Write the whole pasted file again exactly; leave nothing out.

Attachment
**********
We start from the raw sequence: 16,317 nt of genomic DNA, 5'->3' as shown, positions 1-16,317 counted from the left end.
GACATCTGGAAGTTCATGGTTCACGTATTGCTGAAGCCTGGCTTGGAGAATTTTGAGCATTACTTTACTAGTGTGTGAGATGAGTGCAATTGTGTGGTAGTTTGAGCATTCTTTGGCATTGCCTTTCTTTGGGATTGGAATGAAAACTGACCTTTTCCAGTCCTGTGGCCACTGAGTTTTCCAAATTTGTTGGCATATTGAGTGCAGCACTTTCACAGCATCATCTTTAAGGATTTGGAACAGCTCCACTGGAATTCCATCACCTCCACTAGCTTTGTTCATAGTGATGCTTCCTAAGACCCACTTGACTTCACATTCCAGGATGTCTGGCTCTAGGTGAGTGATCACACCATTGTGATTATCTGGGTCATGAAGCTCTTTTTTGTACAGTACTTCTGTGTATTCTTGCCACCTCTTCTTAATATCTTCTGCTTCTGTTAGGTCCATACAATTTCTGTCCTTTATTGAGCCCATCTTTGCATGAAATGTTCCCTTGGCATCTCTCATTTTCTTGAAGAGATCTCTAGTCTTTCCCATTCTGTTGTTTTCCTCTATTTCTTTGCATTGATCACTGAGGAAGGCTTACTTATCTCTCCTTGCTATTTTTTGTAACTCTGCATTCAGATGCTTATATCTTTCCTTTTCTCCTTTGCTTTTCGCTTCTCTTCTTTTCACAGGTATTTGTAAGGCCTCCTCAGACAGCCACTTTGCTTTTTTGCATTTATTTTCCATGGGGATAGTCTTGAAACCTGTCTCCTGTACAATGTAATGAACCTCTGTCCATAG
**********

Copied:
We start from the raw sequence: 16,317 nt of genomic DNA, 5'->3' as shown, positions 1-16,317 counted from the left end.
GACATCTGGAAGTTCATGGTTCACGTATTGCTGAAGCCTGGCTTGGAGAATTTTGAGCATTACTTTACTAGTGTGTGAGATGAGTGCAATTGTGTGGTAGTTTGAGCATTCTTTGGCATTGCCTTTCTTTGGGATTGGAATGAAAACTGACCTTTTCCAGTCCTGTGGCCACTGAGTTTTCCAAATTTGTTGGCATATTGAGTGCAGCACTTTCACAGCATCATCTTTAAGGATTTGGAACAGCTCCACTGGAATTCCATCACCTCCACTAGCTTTGTTCATAGTGATGCTTCCTAAGACCCACTTGACTTCACATTCCAGGATGTCTGGCTCTAGGTGAGTGATCACACCATTGTGATTATCTGGGTCATGAAGCTCTTTTTTGTACAGTACTTCTGTGTATTCTTGCCACCTCTTCTTAATATCTTCTGCTTCTGTTAGGTCCATACAATTTCTGTCCTTTATTGAGCCCATCTTTGCATGAAATGTTCCCTTGGCATCTCTCATTTTCTTGAAGAGATCTCTAGTCTTTCCCATTCTGTTGTTTTCCTCTATTTCTTTGCATTGATCACTGAGGAAGGCTTACTTATCTCTCCTTGCTATTTTTTGTAACTCTGCATTCAGATGCTTATATCTTTCCTTTTCTCCTTTGCTTTTCGCTTCTCTTCTTTTCACAGGTATTTGTAAGGCCTCCTCAGACAGCCACTTTGCTTTTTTGCATTTATTTTCCATGGGGATAGTCTTGAAACCTGTCTCCTGTACAATGTAATGAACCTCTGTCCATAG